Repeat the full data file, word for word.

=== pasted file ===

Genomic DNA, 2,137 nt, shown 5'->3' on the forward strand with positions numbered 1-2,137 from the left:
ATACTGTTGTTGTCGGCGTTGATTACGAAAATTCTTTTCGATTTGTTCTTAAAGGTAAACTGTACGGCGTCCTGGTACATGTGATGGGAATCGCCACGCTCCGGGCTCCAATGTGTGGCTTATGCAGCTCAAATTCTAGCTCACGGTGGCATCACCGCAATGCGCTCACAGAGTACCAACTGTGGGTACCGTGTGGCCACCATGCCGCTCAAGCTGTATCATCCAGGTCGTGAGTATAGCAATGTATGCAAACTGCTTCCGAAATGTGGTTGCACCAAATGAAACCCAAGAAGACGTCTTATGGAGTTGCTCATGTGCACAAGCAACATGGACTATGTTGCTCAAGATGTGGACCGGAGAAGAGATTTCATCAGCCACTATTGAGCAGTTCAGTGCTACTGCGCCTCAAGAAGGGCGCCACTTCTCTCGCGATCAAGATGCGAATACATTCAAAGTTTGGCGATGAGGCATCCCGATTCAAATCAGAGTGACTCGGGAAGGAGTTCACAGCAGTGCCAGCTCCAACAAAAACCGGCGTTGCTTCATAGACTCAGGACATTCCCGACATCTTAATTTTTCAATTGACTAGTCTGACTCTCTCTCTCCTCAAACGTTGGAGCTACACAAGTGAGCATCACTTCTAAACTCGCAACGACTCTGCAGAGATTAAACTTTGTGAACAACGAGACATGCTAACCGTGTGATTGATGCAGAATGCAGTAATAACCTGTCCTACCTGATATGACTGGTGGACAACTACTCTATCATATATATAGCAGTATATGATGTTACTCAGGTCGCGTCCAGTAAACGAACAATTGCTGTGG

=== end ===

Genomic DNA, 2,137 nt, shown 5'->3' on the forward strand with positions numbered 1-2,137 from the left:
ATACTGTTGTTGTCGGCGTTGATTACGAAAATTCTTTTCGATTTGTTCTTAAAGGTAAACTGTACGGCGTCCTGGTACATGTGATGGGAATCGCCACGCTCCGGGCTCCAATGTGTGGCTTATGCAGCTCAAATTCTAGCTCACGGTGGCATCACCGCAATGCGCTCACAGAGTACCAACTGTGGGTACCGTGTGGCCACCATGCCGCTCAAGCTGTATCATCCAGGTCGTGAGTATAGCAATGTATGCAAACTGCTTCCGAAATGTGGTTGCACCAAATGAAACCCAAGAAGACGTCTTATGGAGTTGCTCATGTGCACAAGCAACATGGACTATGTTGCTCAAGATGTGGACCGGAGAAGAGATTTCATCAGCCACTATTGAGCAGTTCAGTGCTACTGCGCCTCAAGAAGGGCGCCACTTCTCTCGCGATCAAGATGCGAATACATTCAAAGTTTGGCGATGAGGCATCCCGATTCAAATCAGAGTGACTCGGGAAGGAGTTCACAGCAGTGCCAGCTCCAACAAAAACCGGCGTTGCTTCATAGACTCAGGACATTCCCGACATCTTAATTTTTCAATTGACTAGTCTGACTCTCTCTCTCCTCAAACGTTGGAGCTACACAAGTGAGCATCACTTCTAAACTCGCAACGACTCTGCAGAGATTAAACTTTGTGAACAACGAGACATGCTAACCGTGTGATTGATGCAGAATGCAGTAATAACCTGTCCTACCTGATATGACTGGTGGACAACTACTCTATCATATATATAGCAGTATATGATGTTACTCAGGTCGCGTCCAGTAAACGAACAATTGCTGTGG